Navdeep Bains, the new Minister of Innovation, Science and Economic Development, and Jean-Yves Duclos, the Minister of Families, Children and Social Development, told reporters that the Liberal plan for “open and fair” gov…

New study finds 45,000 deaths annually linked to lack of health coverage

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[This in the richest, most powerful nation on earth. Uninsured, working-age Americans have 40 percent higher death risk than privately insured counterparts. *RON*]
By David Cecere, Harvard Gazette, 19 September 2015

Nearly 45,000 annual deaths are associated with lack of health insurance, according to a new study published online today by theAmerican Journal of Public Health. That figure is about two and a half times higher than an estimate from the Institute of Medicine (IOM) in 2002.

The study, conducted at Harvard Medical School and Cambridge Health Alliance, found that uninsured, working-age Americans have a 40 percent higher risk of death than their privately insured counterparts, up from a 25 percent excess death rate found in 1993.

“The uninsured have a higher risk of death when compared to the privately insured, even after taking into account socioeconomics, health behaviors, and baseline health,” said lead author Andrew Wilper, M.D., who cu…

The Puerto Rican Debt Crisis: Tax Breaks Offered to Rich While Austerity Measures Imposed on Poor

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[Plutocratic corporatocracy, Latin style. "...you have an economy that does not grow, does not create employment, does not create sufficient government revenue, and at the same time it’s very profitable for certain corporate interests. I mean, it’s about $35 billion in profits that are generated or declared in Puerto Rico every year and that leave the island." *RON*]
Amy Goodman and Rafael Bernabe, Democracy Now!, 3 November 2015

The Obama administration recently warned Puerto Rico faces a humanitarian crisis unless Congress takes steps to address its crushing debt. The White House wants lawmakers to approve bankruptcy protection for the U.S. territory, expand Medicaid and impose a control board to oversee Puerto Rico’s finances.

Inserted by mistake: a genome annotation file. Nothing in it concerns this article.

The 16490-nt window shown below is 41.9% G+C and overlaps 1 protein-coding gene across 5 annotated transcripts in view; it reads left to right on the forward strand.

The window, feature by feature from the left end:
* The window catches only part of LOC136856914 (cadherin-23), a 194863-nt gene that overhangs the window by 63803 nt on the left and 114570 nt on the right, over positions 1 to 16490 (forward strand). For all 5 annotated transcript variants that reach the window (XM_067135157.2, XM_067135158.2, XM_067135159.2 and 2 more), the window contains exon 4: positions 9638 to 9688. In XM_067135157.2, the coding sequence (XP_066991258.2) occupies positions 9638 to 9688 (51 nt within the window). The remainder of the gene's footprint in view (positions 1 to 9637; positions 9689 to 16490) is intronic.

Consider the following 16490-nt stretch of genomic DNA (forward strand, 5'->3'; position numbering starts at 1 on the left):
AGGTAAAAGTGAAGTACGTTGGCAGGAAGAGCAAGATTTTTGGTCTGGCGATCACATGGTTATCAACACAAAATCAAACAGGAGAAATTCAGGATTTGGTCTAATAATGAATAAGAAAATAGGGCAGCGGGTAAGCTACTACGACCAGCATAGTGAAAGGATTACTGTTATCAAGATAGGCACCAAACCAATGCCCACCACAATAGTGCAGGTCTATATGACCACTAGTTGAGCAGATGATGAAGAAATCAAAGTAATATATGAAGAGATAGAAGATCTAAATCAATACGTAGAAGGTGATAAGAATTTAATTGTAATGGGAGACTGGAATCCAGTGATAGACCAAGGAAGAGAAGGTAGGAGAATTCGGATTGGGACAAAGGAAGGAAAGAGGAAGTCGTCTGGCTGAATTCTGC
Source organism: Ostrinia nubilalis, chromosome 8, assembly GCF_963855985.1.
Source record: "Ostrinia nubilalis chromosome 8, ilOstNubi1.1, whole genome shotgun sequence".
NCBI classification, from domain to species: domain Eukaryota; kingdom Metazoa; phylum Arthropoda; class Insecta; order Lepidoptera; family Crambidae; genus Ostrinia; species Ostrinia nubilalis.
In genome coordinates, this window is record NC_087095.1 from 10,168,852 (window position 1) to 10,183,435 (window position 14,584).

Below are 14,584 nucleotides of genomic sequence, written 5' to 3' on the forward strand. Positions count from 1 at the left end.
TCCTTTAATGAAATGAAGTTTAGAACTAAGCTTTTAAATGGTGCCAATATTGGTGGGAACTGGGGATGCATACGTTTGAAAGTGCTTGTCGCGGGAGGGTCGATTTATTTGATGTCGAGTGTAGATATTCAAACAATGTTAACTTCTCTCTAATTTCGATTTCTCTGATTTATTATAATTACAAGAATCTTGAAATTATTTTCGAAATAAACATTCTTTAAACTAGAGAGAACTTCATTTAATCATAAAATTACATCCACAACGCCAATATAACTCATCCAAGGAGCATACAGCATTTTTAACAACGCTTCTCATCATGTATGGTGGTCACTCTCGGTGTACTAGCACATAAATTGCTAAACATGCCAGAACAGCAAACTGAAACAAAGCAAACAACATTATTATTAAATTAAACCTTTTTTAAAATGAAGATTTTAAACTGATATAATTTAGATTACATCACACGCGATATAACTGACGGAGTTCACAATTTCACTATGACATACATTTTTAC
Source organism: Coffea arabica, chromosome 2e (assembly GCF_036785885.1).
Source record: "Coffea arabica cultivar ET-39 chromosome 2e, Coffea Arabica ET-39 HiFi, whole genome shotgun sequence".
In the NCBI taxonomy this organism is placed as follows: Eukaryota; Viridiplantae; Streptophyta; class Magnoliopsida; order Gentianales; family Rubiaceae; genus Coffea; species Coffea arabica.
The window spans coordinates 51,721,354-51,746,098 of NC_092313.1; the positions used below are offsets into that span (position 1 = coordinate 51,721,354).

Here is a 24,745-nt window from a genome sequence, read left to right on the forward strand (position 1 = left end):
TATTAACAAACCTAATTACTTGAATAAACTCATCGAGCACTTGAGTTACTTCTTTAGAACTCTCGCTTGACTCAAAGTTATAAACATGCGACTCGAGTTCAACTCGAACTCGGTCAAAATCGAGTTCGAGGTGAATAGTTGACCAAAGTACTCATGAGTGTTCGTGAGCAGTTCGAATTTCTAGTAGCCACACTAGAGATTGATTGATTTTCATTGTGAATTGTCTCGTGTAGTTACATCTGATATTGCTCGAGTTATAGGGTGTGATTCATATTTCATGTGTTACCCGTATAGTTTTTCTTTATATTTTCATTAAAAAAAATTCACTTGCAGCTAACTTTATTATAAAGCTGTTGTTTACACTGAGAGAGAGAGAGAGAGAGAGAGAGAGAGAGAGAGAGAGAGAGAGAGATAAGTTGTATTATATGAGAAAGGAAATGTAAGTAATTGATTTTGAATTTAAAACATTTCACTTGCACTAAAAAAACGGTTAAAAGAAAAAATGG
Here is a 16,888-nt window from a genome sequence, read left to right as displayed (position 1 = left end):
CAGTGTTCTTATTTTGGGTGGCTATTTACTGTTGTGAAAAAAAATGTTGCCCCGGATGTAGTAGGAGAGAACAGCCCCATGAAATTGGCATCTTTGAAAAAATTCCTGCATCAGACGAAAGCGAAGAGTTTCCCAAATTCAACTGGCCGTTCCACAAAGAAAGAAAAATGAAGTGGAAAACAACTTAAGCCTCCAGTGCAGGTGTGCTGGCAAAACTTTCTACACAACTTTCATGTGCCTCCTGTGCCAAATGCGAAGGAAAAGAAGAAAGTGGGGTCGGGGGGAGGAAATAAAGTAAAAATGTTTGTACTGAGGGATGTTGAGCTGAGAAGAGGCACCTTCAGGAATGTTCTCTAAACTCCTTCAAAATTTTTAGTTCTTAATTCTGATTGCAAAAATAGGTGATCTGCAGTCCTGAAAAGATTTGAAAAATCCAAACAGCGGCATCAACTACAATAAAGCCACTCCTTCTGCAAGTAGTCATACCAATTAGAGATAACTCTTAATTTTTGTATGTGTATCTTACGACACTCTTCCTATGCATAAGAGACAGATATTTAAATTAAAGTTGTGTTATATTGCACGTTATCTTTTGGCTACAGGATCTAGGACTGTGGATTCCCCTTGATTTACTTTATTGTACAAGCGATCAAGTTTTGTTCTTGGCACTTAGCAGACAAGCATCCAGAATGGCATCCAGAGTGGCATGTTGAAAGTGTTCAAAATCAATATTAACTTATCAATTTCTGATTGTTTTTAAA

We speak to Rafael Bernabe, a professor, sociologist, historian, politician and a leading voice of the left in Puerto Rico. He ran for governor in 2012, representing the emerging Working People’s Party in Puerto…

My slowly disintegrating computer

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[I pick my new computer up in about five hours. The one I'm using now runs sporadically but freezes up at unpredictable intervals. I assume it will take a while to get the new one up and running, with all software re-installed and everything re-configured. Disruptions here are a near certainty. I'll do the best I can to post something every day! Cheers, *RON*]

Austerity and the rise of poverty in Britain

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[Austerity is a political choice, not an economic necessity, and it is having devastating consequences. "It is a neoliberal strategy, set firmly in motion in the 1980’s under Margaret Thatcher. It was characterized, Oxfam explains, by 'financial liberalisation, the erosion of social security and deregulation of the labour market.' By 2008, this approach, continued with New Labour under Blair, had 'led to a dramatic increase in the number of people living in poverty, which almost doubled, from 7.3 million people in 1979 to 13.5 million in 2008.'" *RON*]

Graham Peeble, Open Democracy, 4 November 2015
Poverty and social hardship in the UK

With Gross Domestic Product (GDP) at US $2.94 trillion (2014), the UK has the fifth largest economy in the world after Germany and Japan. It also suffers from acute income and wealth inequality and, according to Oxfam, “one in five [or 20%] of the population live below our official poverty …